• I served this with spinach garnished with 2 cloves of thinly sliced garlic sautéed in olive oil

Rice, broad beans & braised tofu

Rice, broadbeans & parsley(6)

It never ceases to amaze me the extent to which rice lends itself to variation with good results and how well it marries with most vegetables, tofu, seitan, lentils, beans dry fruit and nuts.

Rice makes a vital contribution to our diet and specially vegans and vegetarians are very fortunate to have this humble, unassuming grain as part of their culinary repertoire. It cheerfully accommodates and adjusts to suit tastes and palates all round the world – I feel blessed…….

Layering rice with a central layer of some sort of stew or spicy mixture is known as biryani as opposed to rice cooked in broth with vegetables, which is called pilau or pilaf. Biryani was traditionally prepared for feasts or special occasions and as such good quality Basmati rice was used.  However, these days most families will have it once a week – Sunday lunch perhaps?

For this recipe I made a mild stew with lots of fried onions to add sweetness, broad beans and flat leaf parsley and replaced tomatoes with soya yogurt.  It turned out to be a delicious and very satisfying meal and required very little besides a simple salad of onion, tomatoes and cucumber.

Serves 4


2 small cups (about 300 grams) Basmati rice, soaked for 1 hour
3 medium onions, sliced
5 tablespoons oil
2 inch piece ginger, finely chopped
3-4 cloves garlic, finely chopped
1 teaspoon turmeric
1 teaspoon coriander powder
½ teaspoon cinnamon powder
5 tablespoons natural soya yogurt (I use Sojade)
1 good cup broad beans (I used frozen)
200 grams button mushrooms
1 cup flat leaf parsley, chopped
1 tin Marigold braised tofu, cut into 1 inch pieces + good pinch of turmeric


  • In 1 tablespoon oil fry the button mushrooms, remove and set aside
  • Fry onion in 3 tablespoons oil until golden
  • Add spices, yogurt, beans, a little salt and half cup of water
  • Cover and cook on low heat for about 10-15 minutes until broad beans are cooked
  • Add fried mushrooms and parsley to the beans, cook for a further 2 minutes

Rice, broadbeans & parsley(2)

  • Rinse the rice and bring to a boil in plenty of water with 1 teaspoon salt
  • Boil for about 3-4 minutes until the rice is almost cooked but still slightly al dente and strain in a colander
  • Put about ¼ cup of water in the pan and 1 tablespoon of oil
  • Lay about one-third of the rice in the pan and tip the broad beans on the rice
  • Add rest of the rice to the pan to complete the layering
  • Cover the lid with a clean tea cloth and place firmly on saucepan

Veggie biryani(8)

  • Steam rice on medium heat for 5 minutes, then lower heat to low and continue to steam for a further 15 minutes by which time the rice should be steaming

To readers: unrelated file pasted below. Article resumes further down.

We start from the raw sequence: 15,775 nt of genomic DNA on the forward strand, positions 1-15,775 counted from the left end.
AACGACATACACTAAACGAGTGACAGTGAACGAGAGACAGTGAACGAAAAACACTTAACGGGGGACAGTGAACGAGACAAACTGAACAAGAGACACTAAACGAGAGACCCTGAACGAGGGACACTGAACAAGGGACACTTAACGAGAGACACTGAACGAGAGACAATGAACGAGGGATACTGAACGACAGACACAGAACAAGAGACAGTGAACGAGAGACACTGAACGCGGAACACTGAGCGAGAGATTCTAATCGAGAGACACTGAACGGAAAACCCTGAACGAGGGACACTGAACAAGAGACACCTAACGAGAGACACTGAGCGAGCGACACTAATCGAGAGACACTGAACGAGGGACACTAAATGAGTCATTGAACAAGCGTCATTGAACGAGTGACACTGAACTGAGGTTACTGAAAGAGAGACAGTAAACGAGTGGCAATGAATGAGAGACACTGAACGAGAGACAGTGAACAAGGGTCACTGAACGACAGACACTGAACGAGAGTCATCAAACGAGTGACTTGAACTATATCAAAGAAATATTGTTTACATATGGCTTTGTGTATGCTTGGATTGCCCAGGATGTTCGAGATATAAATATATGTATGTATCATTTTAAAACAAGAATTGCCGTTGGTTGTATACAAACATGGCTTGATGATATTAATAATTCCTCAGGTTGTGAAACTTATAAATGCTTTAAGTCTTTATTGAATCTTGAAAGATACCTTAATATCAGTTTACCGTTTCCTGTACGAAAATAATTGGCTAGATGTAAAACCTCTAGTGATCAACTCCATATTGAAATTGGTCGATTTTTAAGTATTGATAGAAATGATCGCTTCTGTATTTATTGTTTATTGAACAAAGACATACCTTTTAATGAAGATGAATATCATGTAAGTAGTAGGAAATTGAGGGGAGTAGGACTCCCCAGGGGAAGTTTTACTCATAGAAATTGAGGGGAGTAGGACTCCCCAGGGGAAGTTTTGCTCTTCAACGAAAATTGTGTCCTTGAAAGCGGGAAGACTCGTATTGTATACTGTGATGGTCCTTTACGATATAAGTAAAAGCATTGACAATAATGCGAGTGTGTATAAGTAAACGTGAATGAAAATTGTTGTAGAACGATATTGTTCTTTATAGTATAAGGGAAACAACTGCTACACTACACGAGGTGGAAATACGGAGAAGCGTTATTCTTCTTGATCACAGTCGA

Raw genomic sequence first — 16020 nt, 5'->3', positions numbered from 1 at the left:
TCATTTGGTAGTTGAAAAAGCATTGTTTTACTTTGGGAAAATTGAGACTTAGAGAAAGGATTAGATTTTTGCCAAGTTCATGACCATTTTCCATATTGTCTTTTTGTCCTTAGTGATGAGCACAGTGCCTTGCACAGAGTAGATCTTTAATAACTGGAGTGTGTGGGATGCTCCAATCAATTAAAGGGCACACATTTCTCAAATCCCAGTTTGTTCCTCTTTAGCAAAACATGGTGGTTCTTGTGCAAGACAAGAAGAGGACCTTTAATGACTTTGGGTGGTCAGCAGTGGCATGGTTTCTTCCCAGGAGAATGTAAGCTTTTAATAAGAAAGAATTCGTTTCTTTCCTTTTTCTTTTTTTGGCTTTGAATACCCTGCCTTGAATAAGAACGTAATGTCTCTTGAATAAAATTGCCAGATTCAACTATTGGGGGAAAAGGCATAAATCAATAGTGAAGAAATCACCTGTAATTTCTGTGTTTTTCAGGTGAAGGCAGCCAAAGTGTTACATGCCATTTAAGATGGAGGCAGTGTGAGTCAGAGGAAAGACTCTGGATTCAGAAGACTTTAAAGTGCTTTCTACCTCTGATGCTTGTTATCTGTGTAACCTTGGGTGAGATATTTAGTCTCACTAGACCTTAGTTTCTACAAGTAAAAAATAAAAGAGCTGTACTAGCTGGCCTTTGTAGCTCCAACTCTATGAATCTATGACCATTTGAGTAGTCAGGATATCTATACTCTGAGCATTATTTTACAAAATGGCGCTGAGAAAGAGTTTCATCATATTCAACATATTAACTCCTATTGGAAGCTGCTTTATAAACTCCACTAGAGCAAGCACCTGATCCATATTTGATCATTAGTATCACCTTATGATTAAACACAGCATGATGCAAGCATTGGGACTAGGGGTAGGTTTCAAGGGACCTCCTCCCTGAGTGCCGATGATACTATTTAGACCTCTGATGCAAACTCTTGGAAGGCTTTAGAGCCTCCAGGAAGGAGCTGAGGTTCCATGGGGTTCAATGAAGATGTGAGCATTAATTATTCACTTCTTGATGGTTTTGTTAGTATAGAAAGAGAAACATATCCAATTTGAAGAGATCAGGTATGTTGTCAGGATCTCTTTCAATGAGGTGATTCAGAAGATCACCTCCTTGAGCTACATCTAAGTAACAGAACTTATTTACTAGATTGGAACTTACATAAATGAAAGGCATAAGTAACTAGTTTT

Rice, broadbeans & parsley(3)

  • Separately fry the braised tofu with a good pinch of turmeric for about 5 minutes
  • Place the fried braised tofu on the rice before serving


Rice, broadbeans & parsley(4)


Dal with Chiquino peppers

Dal with Chiquino peppers(2)

At last and a long time coming….I am now the proud owner of my first French, tin lined copper saute pan! Inaugural dish being something to do with potatoes!! So to put it to the test, I went ahead with a very French dish Pommes Anna and was amazed how quickly they cooked and the base was perfectly brown and hardly anything stuck to the pan!!  (Sorry, didn’t take pictures so will do a repeat soon!) Why did it take me so long to go down the copper pan route….the cost perhaps…..but I bought this one as a “second” in TK Maxx for £40 with very little wrong except for a tiny, tiny dent on the edge of the lid.  And here we are and I am the first to admit that it is a hard act to beat. Not only is it the most gorgeous, beautiful, glowing, aesthetic pan ( could go on but would be bordering on the ridiculous!), it cooks beautifully at very low temperatures and visually beats every other sort of pan I have used. I for one will never be looking back and am now a life-time member of the tin lined copper pan brigade!

As for dal….we have dal at least 2-3 times a week for its nutritious quality and also because there are so many varieties to choose from, each with its own unique taste and texture.  I always have at least 5-6 types of dals in my cupboard – they are all cheap and store very well and that way you are never at a loss and can produce a lovely dish in no time, specially the skinless variety, as this cooks very speedily.  And as I now have my very special copper pan, I had to try cooking dal in it – not perhaps quite the right sort of pan, but hey, gotta have a go.  It was unbelievable how quickly it cooked and on a very low temperature too and for some odd reason never once threatened to boil over; curious because dal usually does exactly that!

Most of us tend to use the ubiquitous orange lentil more than any other….it’s delicious, takes about 25 minutes to cook and will happily accommodate most vegetables.  Try adding spinach, carrots, sauteed leeks, fried shallots, green beans etc…the list is endless.  Adding vegetables is an excellent idea because this produces a meal-in-one-pot and all you need do is boil some rice to go with it – dinner is ready to go! And if you decide not to add a whole lot of veggies to your dal, simply rustle up this simple potato and onion dish ……. 

Potatoes with onion(2)